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Nigerian company Saroafrica aims to become one of the largest plantation companies in Africa, but communities are resisting its land grabs


GRAIN | 31 October 2023

Nigerian company Saroafrica aims to become one of the largest plantation companies in Africa, but communities are resisting its land grabs

Saroafrica International is a Nigerian conglomerate owned by local businessman Olakanmi Rasheed Sarumi and his family. Its focus is on agriculture, with operations spanning from seeds and agroinputs to plantation farming to processing and exports. 

Saroafrica began investing in large-scale plantations in Nigeria in 2017. These include a deal for a 15,000 ha sugar plantation in Doma and Nasarawa Local Government Areas of Nasarawa State, and a 5,000 ha cassava plantation in Edo State through a joint venture with the Nigerian-based Mohinani Group. Its most significant farm investment is a 10,000 ha oil palm plantation project in Edo State through its subsidiary Saro Oil Palm, which is 90% owned by Sarumi's UK company, Saroafrica Limited. 

The Saro Oil Palm project is part of the Edo State Governor's flagship Edo State Oil Palm Programme (ESOPP), which has allocated 62,000 ha of land to seven companies in the Oriowonhon Local Government area and has received funding from the Central Bank of Nigeria. 

Surami is the lead spokesperson and Chairman of the ESOPP Investors Group, an alliance of companies investing in oil palm plantations under the programme. He is also the Chairman of a company called Esopp Agro Allied Limited, which is a 50:50 joint venture between Saro Oil Palm and another Nigerian agribusiness company, Flour Mills of Nigeria, that got 20,000 ha for an oil palm plantation through ESOPP. 

Surami says ESOPP investors, together with the ESOPP Independent Implementation Office, have "diligently crafted an inclusive and sustainable strategy for getting access to land and prioritising the welfare of local communities."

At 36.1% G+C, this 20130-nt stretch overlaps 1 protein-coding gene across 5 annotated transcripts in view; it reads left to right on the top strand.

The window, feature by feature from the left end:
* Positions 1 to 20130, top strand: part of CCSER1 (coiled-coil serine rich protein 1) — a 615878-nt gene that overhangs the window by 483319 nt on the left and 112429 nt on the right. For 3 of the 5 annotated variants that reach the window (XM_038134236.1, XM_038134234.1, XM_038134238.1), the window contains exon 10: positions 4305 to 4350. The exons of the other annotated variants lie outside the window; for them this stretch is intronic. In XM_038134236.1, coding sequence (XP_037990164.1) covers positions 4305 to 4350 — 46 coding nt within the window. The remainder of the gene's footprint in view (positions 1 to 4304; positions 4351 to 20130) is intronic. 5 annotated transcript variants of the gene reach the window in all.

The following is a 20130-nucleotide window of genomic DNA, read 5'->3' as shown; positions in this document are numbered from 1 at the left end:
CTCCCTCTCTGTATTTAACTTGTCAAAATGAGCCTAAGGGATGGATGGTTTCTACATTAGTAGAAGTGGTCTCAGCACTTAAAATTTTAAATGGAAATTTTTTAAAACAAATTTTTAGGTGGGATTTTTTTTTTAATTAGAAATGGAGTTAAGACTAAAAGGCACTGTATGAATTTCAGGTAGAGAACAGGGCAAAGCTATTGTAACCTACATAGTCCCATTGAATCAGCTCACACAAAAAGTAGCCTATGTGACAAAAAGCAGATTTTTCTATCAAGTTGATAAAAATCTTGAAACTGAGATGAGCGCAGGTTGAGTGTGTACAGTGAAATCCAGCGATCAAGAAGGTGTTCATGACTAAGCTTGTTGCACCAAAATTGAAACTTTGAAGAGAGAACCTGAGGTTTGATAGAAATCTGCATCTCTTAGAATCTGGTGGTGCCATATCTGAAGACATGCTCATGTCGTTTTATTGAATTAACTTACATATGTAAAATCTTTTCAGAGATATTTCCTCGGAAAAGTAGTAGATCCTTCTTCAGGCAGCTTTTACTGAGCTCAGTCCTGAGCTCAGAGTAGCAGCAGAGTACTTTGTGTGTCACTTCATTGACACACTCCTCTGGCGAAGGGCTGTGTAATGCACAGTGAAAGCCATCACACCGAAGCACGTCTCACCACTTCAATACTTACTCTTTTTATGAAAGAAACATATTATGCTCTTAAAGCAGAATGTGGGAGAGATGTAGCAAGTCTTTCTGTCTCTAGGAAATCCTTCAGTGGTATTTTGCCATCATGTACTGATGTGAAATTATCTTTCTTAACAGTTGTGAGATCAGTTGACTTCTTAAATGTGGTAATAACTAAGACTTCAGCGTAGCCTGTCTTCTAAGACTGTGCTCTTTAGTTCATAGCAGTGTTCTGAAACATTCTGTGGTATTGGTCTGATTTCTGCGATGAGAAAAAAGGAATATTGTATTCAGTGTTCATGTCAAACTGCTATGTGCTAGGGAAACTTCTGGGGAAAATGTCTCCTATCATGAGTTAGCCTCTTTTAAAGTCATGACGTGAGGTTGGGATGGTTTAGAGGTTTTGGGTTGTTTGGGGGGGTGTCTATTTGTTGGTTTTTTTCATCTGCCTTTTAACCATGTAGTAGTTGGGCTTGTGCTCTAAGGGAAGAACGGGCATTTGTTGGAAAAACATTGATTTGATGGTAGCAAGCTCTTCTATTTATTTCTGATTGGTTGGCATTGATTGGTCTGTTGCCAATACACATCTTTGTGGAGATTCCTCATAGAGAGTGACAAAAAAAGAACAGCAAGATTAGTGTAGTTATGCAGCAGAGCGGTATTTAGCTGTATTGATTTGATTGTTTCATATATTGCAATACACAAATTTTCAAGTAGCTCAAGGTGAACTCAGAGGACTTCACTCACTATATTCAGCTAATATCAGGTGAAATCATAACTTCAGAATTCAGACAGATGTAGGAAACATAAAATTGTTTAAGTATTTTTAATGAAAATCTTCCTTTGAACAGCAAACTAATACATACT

"In ESOPP, we carry out the Participatory Boundary Establishment Exercise which means all concessions have been demarcated by understanding with different communities. We also undertake the Participatory Rural Appraisal exercise where we work with the communities to understand their social needs and address them through the development of the concession in partnership with the State Government. Another thing we have done is we have shared with the State Government our community action plans and those activities have direct social impacts on the different communities," boasts Surami.

Yet the community of Evboesi, where Saro's oil palm project is located, has been protesting against the allocation of their lands to the company, affirming it was done without their consent. Local farmers say that the company destroyed their farms and that they lost their crops with little or no compensation. They now have nowhere to farm. 



"We can no longer farm because there is no land for us to farm and get money to send our children to school," said one woman farmer during a protest earlier in January 2023. 

An elder farmer at the same protest said, "They should leave the land. There is no other thing we can rely on to feed our families."

These protests were documented by Independent Television and Radio and on the YouTube channel of the People's Freedom Movement.

But Saroafrica's ambitions for large-scale plantations are rising dramatically. On 31 August 2023, it was reported that the company had acquired 86.7% of the shares of the Belgian company SIAT, one of the largest plantation companies operating in Africa. SIAT has oil palm and rubber plantation concessions in Cambodia, Côte d'Ivoire, Ghana and Nigeria, covering over 140,000 ha, with around 68,000 ha planted. In Nigeria alone, it has over 53,000 ha for oil palm plantations through its subsidiary Presco Plc. 

If the deal with SIAT goes through it will bring Saroafrica into conflict with many more communities. SIAT-affected communities in Ghana, Ivory Coast and Nigeria are determined to fight for their lands and have joined forces with allies in Europe and other parts of Africa to advance their demands.